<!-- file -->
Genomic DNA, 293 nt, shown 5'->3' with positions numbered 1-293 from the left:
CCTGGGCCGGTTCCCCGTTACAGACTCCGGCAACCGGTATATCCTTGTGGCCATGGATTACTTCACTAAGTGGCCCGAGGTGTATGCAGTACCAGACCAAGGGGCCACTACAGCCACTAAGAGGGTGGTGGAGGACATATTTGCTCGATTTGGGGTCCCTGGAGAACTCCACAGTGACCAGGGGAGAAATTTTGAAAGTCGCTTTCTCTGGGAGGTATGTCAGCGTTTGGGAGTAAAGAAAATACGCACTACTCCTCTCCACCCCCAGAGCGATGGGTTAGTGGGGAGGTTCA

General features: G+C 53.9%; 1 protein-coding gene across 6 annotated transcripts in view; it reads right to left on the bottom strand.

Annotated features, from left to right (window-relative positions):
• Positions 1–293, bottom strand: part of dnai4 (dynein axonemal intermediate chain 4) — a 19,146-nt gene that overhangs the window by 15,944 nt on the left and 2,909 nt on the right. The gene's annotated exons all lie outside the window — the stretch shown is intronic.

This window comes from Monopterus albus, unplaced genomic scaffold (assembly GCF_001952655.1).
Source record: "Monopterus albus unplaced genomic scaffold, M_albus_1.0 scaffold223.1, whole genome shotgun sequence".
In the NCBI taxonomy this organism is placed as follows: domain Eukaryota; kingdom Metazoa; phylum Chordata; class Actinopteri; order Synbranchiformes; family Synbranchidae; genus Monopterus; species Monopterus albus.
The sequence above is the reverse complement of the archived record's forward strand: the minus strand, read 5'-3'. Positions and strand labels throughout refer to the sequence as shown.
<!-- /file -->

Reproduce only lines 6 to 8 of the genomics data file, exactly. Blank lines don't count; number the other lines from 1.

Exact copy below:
This window comes from Monopterus albus, unplaced genomic scaffold (assembly GCF_001952655.1).
Source record: "Monopterus albus unplaced genomic scaffold, M_albus_1.0 scaffold223.1, whole genome shotgun sequence".
In the NCBI taxonomy this organism is placed as follows: domain Eukaryota; kingdom Metazoa; phylum Chordata; class Actinopteri; order Synbranchiformes; family Synbranchidae; genus Monopterus; species Monopterus albus.